NEWS: Board of Regents want to “Consolidate” campuses

Long-known for expanding campuses, the University System of Georgia changed course Thursday by recommending eight colleges merge into four. It’s part of a sweeping plan to cut administrative costs and funnel more money toward students and academic programs.

Mergers have the potential to save taxpayers millions, although Chancellor Hank Huckaby said it’s too soon to predict how large the savings will be. Should the state Board of Regents approve the plan as expected, the consolidations will affect more than 36,000 students at the eight colleges.

Some local leaders impacted by the plan supported it, saying it will provide a greater range of academic programs and make their communities more attractive to business. But mergers are not popular with everyone. Some worried about layoffs and feared working adults will have to travel greater distances to take certain courses.

Hatfield, who serves on the House Higher Education Committee, worried how layoffs would affect the local economy. He wondered how students, many of whom work full-time and support families, would be able to drive about an hour to attend classes at South Georgia College if a course is not taught in Waycross.

He and other local leaders are trying to rally community members to urge the regents to postpone next week’s vote.

Read the rest of the article here.

What happens when GA schools are consolidated? — administrative, faculty, and staff layoffs – students don’t know of the proposal and how it will impact them – if a course is not taught in Waycross, students are expected to drive an hour to attend a class in South Georgia College – many of these students have families and are full-time workers – local community members want to prevent next week’s vote from happening – all of this is in the names of CUTTING COSTS.

The Board of Regents will be meeting:
Tuesday, January 10, 1:00 PM
270 Washington St. SW
Atlanta, GA 30334



One thought on “NEWS: Board of Regents want to “Consolidate” campuses

  1. I worked in the Office of the President of a USG college for over 15 years – formerly with The UNC-Chapel Hill and Mercer University. I am now a Georgia Whistleblower filed in Fulton County Superior Court 2009-CV-165267 who is determined to correct serious ethical and fiscal violations by the Board of Regents of the USG that negatively affect all USG students, faculty and staff.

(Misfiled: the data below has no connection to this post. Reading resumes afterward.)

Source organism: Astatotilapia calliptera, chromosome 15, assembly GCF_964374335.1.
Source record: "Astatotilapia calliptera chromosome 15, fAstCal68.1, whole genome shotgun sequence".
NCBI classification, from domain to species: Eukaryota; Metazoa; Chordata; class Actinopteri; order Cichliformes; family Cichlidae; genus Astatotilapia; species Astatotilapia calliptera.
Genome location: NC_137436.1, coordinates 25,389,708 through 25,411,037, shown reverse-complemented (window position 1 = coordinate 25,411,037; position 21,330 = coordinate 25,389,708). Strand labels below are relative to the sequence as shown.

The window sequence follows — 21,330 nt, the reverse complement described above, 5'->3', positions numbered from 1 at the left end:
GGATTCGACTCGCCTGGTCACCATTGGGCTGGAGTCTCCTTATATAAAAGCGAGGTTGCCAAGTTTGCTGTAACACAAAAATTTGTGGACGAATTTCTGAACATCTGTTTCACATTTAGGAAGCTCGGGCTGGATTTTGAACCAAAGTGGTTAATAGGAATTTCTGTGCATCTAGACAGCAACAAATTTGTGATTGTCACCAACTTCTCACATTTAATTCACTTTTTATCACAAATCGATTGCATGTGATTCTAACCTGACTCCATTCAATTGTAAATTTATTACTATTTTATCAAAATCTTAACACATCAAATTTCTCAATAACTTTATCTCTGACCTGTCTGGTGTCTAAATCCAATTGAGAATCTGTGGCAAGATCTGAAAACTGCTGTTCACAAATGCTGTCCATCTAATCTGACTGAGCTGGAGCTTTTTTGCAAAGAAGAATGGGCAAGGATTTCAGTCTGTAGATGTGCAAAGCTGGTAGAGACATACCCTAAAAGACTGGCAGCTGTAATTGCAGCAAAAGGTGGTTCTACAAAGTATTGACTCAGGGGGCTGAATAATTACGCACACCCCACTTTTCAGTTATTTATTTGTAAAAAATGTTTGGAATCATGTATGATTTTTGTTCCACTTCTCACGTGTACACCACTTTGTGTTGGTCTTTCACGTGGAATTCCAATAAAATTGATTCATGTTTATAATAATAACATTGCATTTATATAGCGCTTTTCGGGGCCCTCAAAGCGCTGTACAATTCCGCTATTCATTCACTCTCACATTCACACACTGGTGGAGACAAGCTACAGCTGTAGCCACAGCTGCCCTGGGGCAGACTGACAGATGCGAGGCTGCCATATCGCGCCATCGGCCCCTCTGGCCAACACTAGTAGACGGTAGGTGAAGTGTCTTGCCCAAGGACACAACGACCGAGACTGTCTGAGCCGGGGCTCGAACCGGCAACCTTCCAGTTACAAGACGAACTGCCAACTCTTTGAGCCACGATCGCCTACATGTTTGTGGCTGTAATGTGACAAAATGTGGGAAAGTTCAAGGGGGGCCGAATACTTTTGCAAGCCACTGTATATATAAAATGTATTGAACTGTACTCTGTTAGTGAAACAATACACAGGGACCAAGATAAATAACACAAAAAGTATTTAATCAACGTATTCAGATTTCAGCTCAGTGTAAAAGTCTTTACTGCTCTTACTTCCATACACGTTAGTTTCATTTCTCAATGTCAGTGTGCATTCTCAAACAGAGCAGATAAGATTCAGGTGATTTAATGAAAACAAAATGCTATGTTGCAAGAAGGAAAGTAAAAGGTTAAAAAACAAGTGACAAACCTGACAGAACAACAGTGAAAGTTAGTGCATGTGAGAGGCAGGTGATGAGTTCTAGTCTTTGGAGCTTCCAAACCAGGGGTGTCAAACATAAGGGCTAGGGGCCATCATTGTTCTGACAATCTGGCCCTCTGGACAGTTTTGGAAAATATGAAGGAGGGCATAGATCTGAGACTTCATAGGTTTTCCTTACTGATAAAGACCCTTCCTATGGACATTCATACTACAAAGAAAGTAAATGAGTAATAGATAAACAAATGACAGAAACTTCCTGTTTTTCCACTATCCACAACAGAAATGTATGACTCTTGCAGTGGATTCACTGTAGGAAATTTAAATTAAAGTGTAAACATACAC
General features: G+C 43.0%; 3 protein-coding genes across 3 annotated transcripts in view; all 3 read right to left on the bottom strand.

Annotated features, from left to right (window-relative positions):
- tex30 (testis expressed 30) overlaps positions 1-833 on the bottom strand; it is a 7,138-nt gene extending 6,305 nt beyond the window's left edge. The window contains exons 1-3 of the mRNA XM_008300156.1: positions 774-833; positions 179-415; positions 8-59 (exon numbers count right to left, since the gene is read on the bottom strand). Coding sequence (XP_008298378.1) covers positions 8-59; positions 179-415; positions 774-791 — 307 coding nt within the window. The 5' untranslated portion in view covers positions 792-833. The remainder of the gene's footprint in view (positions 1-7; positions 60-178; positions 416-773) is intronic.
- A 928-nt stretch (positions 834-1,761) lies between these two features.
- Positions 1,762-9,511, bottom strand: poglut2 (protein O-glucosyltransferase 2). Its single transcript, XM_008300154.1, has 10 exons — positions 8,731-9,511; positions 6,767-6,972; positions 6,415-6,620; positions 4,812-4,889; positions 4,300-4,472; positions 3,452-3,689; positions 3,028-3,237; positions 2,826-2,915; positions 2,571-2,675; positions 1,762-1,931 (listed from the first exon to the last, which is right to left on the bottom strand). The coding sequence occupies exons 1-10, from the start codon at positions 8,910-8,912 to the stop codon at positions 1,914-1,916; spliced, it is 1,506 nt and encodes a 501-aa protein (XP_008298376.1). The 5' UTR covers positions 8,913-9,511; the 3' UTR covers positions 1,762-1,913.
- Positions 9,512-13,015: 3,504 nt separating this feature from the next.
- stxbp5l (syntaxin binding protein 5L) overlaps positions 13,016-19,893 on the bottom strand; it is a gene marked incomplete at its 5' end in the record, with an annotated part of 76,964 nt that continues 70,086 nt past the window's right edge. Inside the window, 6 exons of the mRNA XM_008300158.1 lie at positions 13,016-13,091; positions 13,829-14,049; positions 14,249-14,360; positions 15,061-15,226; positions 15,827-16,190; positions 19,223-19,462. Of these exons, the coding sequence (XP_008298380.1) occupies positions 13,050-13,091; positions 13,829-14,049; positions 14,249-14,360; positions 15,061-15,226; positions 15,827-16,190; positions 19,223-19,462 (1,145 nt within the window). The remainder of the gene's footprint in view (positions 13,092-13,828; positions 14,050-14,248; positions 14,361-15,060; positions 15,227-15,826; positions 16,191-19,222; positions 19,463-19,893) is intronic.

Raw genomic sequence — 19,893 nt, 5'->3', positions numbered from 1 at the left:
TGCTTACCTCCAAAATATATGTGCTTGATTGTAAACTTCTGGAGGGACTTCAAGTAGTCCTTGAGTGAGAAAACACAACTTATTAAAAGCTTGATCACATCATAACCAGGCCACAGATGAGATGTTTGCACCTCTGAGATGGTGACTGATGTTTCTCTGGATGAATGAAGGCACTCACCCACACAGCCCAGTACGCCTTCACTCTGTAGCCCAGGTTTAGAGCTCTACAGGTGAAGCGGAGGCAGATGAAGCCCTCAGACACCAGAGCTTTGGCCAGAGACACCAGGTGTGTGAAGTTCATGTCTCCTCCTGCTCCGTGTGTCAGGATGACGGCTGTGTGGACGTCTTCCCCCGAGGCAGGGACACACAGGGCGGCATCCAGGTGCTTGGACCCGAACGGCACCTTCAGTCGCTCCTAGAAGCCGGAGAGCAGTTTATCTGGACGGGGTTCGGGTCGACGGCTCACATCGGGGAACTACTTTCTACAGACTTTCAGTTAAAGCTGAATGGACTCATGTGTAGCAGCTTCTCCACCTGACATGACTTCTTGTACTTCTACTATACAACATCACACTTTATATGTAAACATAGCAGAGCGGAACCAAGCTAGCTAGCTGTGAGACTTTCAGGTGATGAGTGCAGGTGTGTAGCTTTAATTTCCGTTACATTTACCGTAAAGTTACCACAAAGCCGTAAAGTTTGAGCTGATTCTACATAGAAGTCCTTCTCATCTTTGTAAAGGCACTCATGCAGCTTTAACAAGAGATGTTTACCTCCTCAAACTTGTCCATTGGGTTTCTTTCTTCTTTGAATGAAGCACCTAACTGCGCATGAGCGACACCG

Our Georgia Constitution has given the Board of Regents of the USG for years a “lump sum” from state taxes in their annual allocation and allows the BOR “exclusive authority” to spend it however they want – with no accountability to anyone.

    One Board of Regent employee stated to me that the recent merging of college campuses – that will result in layoffs and redirecting of funds – is the BOR’s way of “diverting” the “lump sum” they receive annually so that the top officials in our state’s higher education system can continue to fill their pockets.

    And, they do. Read Section IV of the GA Constitution at:

    Examples of this abuse were disclosed by me and reported by Jim Walls, former AJC reporter, in 2009 and can be been read at:

    While most of the facts in my Whistleblower case are kept sealed by the BOR’s Attorney – our State’s Attorney General Sam Olens (also the attorney for the Ethics Commission Director – a serious Conflict of Interest), one violation is now Open Record:

    It was confirmed in a Deposition in my case that NO appeals submitted to the Board of Regents are actually read by the members of the BOR’s Committee for Organization and Law as there are purposely made to believe by the USG officials. They are simply told what the BOR attorney wants them to hear and simply “rubber stamp” their decisions. They receive nothing more than a sheet of paper with the name and address.

    I have been asked by Rep. Ralph Long, a member of the House Higher Education Committee and author of HB 206 – stronger Whistleblower laws – to attend the public forum of the General Assembly when HB 206 is discussed. I encourage you, as members of GSPHE and USG students – to attend if possible. I will notify you when the date is set.

    Update: I filed a 2nd Motion last week with Chief Judge Doris Downs to have the facts unsealed so that they can be made public to all USG employees and students. The BOR’s attorney – Attorney General Sam Olens – filed a “Response in Opposition” to try and keep the violations by the BOR sealed.

    My mission – as yours – continues. You are not alone.

    E. Denise Caldon
    Georgia Whistleblower Protection Act Case A11A0382
    Briefs Filed 2009CV165267 January 2009

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